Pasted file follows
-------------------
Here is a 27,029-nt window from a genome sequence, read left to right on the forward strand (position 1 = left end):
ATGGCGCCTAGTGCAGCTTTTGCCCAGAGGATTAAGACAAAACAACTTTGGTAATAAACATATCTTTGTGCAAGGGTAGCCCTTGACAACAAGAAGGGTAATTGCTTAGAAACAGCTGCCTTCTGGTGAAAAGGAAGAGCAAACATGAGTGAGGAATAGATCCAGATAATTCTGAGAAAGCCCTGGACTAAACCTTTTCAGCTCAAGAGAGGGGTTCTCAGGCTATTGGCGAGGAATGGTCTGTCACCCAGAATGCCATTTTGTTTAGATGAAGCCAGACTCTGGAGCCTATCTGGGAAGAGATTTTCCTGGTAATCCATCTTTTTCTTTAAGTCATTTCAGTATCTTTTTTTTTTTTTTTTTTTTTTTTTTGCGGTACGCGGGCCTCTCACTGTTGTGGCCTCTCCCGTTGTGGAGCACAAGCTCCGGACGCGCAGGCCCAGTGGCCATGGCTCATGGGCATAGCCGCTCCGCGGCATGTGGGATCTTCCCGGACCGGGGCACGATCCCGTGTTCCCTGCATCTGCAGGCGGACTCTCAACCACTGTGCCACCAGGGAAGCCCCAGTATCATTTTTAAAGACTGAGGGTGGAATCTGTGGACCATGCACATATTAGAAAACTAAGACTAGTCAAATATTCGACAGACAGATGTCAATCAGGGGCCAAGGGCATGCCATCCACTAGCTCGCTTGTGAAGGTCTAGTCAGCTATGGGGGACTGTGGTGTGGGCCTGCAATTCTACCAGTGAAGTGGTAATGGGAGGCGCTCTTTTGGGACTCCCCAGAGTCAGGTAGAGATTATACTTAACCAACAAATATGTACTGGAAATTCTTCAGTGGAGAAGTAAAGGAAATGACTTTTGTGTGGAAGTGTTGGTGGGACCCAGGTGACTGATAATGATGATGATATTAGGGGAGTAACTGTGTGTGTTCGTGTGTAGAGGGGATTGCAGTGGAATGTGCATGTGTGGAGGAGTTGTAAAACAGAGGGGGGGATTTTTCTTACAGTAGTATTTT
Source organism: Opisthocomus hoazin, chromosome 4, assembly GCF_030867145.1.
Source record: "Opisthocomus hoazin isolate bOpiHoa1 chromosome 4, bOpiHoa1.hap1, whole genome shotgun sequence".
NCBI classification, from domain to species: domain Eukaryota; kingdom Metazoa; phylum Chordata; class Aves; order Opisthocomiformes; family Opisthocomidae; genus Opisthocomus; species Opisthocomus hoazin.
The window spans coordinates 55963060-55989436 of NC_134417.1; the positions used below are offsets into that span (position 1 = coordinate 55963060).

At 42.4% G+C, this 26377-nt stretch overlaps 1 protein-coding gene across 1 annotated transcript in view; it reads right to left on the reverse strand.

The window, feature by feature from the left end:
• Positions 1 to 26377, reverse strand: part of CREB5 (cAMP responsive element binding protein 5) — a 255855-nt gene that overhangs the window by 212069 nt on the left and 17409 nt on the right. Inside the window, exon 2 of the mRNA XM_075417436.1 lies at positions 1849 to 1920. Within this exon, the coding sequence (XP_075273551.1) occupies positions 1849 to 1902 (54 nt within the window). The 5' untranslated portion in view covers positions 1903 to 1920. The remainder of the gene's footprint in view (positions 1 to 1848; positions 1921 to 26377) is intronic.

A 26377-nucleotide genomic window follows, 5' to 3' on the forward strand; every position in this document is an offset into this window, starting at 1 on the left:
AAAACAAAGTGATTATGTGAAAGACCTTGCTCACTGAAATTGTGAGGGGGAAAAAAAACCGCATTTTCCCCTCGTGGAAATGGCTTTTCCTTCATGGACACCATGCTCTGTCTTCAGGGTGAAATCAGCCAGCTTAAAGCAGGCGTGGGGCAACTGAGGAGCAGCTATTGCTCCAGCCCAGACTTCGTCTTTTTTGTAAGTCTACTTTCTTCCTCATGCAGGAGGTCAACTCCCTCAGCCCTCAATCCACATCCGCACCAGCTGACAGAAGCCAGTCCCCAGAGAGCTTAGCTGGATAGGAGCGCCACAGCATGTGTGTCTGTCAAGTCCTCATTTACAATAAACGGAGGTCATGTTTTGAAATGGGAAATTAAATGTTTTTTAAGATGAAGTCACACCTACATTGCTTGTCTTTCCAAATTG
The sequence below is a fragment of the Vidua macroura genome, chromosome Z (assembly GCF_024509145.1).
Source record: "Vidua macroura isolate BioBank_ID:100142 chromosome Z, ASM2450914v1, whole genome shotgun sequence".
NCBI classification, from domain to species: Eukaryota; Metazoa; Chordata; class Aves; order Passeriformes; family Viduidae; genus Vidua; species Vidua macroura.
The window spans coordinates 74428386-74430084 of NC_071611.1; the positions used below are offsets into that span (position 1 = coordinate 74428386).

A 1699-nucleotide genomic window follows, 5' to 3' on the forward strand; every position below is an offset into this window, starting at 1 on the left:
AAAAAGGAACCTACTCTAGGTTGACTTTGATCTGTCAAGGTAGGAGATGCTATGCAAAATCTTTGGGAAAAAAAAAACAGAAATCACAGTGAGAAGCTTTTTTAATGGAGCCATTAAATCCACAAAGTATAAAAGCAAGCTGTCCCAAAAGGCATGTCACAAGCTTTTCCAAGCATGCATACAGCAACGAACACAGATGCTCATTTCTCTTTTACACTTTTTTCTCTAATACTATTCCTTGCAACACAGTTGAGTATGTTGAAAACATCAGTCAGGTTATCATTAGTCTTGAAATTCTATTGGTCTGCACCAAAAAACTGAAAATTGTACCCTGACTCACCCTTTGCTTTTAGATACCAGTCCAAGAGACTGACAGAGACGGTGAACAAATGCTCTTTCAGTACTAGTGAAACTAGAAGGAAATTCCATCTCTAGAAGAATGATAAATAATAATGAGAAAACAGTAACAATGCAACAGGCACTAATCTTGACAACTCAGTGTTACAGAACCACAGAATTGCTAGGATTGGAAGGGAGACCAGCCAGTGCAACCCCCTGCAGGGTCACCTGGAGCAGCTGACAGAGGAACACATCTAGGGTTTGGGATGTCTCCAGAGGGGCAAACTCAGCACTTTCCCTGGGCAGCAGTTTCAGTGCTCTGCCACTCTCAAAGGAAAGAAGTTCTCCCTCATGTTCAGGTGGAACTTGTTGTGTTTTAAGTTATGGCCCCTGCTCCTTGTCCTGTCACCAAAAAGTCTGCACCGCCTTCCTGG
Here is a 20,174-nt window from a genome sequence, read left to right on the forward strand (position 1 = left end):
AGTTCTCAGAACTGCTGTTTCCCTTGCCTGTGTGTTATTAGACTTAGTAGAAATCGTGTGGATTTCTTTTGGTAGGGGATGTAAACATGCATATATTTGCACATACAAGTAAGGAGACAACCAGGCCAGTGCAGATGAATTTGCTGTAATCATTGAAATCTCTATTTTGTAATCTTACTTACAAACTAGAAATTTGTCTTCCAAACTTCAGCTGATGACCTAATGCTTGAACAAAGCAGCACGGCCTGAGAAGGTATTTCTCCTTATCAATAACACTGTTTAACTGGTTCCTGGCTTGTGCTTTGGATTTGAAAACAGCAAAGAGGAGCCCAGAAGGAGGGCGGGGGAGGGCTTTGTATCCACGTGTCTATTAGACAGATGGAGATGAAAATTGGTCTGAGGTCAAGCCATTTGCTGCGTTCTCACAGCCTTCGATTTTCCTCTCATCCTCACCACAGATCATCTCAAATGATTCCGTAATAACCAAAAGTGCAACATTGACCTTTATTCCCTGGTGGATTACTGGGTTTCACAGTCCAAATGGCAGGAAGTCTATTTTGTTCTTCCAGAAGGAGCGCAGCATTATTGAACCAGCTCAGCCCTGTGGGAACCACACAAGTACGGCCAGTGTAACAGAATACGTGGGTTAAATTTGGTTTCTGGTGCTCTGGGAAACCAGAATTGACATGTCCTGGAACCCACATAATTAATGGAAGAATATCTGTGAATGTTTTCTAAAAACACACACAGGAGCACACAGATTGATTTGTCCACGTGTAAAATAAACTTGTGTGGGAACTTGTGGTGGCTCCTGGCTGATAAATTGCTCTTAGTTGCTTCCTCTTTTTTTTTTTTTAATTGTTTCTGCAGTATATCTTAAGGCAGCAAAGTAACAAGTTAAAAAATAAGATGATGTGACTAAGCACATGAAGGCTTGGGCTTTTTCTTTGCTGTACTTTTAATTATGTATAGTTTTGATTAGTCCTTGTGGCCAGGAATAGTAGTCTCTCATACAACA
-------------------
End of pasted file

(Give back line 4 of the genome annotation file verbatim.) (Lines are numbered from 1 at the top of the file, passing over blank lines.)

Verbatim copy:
Source record: "Opisthocomus hoazin isolate bOpiHoa1 chromosome 4, bOpiHoa1.hap1, whole genome shotgun sequence".